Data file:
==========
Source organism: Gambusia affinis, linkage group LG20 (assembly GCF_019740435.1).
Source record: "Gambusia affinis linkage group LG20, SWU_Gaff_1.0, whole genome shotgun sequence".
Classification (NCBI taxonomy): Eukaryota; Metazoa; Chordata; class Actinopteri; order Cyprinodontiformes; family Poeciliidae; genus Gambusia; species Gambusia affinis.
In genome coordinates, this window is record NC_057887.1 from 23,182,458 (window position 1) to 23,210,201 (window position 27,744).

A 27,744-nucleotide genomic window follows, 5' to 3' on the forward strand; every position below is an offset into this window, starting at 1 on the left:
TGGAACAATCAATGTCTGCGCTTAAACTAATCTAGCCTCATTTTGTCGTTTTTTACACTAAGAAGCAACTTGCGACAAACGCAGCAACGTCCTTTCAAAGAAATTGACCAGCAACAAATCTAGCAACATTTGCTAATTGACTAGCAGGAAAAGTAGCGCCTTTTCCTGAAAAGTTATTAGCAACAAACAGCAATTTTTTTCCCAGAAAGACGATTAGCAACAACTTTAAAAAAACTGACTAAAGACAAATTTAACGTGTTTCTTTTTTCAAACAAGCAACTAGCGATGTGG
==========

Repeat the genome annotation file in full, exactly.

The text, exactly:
Source organism: Gambusia affinis, linkage group LG20 (assembly GCF_019740435.1).
Source record: "Gambusia affinis linkage group LG20, SWU_Gaff_1.0, whole genome shotgun sequence".
Classification (NCBI taxonomy): Eukaryota; Metazoa; Chordata; class Actinopteri; order Cyprinodontiformes; family Poeciliidae; genus Gambusia; species Gambusia affinis.
In genome coordinates, this window is record NC_057887.1 from 23,182,458 (window position 1) to 23,210,201 (window position 27,744).

A 27,744-nucleotide genomic window follows, 5' to 3' on the forward strand; every position below is an offset into this window, starting at 1 on the left:
TGGAACAATCAATGTCTGCGCTTAAACTAATCTAGCCTCATTTTGTCGTTTTTTACACTAAGAAGCAACTTGCGACAAACGCAGCAACGTCCTTTCAAAGAAATTGACCAGCAACAAATCTAGCAACATTTGCTAATTGACTAGCAGGAAAAGTAGCGCCTTTTCCTGAAAAGTTATTAGCAACAAACAGCAATTTTTTTCCCAGAAAGACGATTAGCAACAACTTTAAAAAAACTGACTAAAGACAAATTTAACGTGTTTCTTTTTTCAAACAAGCAACTAGCGATGTGG